The other day I embarked on yet another trip to the library. Yes, I’m a book nerd. However, instead of searching upstairs in my usual hub of nonfiction shelves I investigated the downstairs room of books-to-be-abandoned for $1 to $2 each.
It was sad. Sometimes I check shelves to reread certain books that I grew up on. There are certain illustrated encyclopedias that I simply adored over the years and they are far more educational that most books published today. I find most modern science books overemphasize the fancy photography and inject lazy, overused textbook examples of basic concepts. Not my favorite library books. Too bad I tend to be the only one to see things that way.
Three of the four Equinox (Oxford) published The Encyclopedia of Animals were for sale. I simply had to save them…and the Natural History Press’s Blood—Natural History Press from the 1960s produced incredibly readable, but detailed, short books on any natural history topic you can think of. I need to add to my collection.
So I saved all four books. But I’m not content. No, I checked that library bookstore because there have been many books I love, or want to love, that have gone missing. I believe this is where they went—and from there to places I can never hope trace. I must periodically check this room from now on. After all, nothing like paying a dollar or two for a treasure, especially if it means you can guarantee you can reread it.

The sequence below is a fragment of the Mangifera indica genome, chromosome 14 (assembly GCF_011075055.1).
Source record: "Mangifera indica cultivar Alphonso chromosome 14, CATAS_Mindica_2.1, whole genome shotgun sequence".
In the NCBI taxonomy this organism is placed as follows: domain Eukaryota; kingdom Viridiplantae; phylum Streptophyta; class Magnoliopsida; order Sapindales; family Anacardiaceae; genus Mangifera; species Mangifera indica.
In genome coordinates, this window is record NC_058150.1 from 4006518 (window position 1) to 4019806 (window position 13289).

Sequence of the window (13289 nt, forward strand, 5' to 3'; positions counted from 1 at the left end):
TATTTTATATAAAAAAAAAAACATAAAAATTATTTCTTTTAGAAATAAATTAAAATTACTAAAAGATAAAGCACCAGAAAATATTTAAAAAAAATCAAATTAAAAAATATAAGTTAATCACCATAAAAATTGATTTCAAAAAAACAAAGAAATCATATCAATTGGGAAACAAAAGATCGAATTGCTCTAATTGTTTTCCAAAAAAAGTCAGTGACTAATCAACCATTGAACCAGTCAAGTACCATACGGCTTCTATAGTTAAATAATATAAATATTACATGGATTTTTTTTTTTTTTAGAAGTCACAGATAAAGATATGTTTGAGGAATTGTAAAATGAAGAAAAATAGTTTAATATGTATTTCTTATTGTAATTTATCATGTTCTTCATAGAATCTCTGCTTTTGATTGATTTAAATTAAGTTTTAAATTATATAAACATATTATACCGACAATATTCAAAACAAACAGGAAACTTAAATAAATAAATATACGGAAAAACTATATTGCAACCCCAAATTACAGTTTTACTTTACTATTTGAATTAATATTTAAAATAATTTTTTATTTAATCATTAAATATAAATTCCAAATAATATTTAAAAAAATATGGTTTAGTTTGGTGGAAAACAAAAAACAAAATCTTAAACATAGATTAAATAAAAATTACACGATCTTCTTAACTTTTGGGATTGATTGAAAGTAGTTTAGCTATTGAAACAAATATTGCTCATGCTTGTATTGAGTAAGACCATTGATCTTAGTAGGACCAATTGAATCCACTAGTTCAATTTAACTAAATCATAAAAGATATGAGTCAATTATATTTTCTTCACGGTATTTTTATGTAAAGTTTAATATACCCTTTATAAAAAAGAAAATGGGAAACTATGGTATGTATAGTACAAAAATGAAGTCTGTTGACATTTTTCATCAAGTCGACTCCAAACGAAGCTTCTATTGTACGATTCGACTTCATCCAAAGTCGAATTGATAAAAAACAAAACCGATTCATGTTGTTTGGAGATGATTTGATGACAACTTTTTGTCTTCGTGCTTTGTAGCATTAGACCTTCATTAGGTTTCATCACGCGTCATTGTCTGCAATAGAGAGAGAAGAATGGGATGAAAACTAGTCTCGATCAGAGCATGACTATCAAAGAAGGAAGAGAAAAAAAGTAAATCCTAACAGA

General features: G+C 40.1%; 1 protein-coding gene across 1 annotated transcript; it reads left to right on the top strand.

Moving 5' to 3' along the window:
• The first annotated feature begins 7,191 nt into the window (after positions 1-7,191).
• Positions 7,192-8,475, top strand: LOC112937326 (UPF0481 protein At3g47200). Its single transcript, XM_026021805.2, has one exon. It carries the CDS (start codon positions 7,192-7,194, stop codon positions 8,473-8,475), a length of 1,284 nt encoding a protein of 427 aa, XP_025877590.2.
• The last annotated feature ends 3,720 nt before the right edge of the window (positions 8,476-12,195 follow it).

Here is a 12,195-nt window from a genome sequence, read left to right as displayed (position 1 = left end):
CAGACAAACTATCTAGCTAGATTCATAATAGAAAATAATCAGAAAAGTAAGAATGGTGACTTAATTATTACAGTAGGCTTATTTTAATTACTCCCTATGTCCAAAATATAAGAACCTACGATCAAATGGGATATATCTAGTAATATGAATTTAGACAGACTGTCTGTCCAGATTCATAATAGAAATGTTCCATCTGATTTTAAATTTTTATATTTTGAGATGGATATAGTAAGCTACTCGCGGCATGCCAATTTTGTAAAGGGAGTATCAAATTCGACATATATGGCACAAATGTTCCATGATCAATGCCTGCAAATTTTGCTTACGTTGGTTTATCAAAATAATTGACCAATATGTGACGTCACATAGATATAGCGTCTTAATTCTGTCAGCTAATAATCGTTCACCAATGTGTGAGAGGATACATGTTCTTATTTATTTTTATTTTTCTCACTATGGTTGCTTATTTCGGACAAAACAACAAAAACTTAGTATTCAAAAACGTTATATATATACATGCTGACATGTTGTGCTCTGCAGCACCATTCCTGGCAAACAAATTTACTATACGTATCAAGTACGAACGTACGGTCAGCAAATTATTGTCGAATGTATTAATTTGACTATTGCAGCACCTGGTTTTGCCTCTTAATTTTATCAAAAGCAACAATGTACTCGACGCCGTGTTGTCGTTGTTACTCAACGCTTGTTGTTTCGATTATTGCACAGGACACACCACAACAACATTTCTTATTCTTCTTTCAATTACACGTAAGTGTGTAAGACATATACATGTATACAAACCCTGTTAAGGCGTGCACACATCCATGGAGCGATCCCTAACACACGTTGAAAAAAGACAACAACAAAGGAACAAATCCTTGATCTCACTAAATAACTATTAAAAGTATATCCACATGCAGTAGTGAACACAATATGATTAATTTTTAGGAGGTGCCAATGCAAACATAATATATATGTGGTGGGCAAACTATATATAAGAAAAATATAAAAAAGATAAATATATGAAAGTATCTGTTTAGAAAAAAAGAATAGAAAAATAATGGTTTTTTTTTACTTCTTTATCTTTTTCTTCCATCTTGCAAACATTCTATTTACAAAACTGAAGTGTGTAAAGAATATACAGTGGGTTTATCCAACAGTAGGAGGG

Apparently that is not what libraries are. Libraries reflect the city they are named after. Often my dad would complain about this library having a limited selection. But how do librarians determine what lies within? New trendy books, books donated by local patrons, and books that local patrons check out a minimal number of times per year.
In my local library, most science books are the ones written for entertainment—the creative and gimmicky books—or filled with pictures for those with short attention spans.
While some of the creative and gimmicky science books can educate as well as entertain, they are also a sad reflection of the community’s lack of intellectual ambition. We had decades of solid, well-written books in the 50s, 60s, 70s and 90s (not sure why I never see anything from the 80s). The last 15 years have been difficult to find quality content.
Maybe I’ve read too many articles about science illiteracy in North America lately. Considering that most of the books I like also originate from Britain, perhaps it is just the North American publishing industry “dumbing down” science. Many articles also address how the United States falls behind in math and science—test scores and general literacy—than all other developed nations and a few developing nations.
Concerned, I am. Why do kids love nature so much but teens and adults dislike and ever fear it? How unfortunate. And a good book can cure that.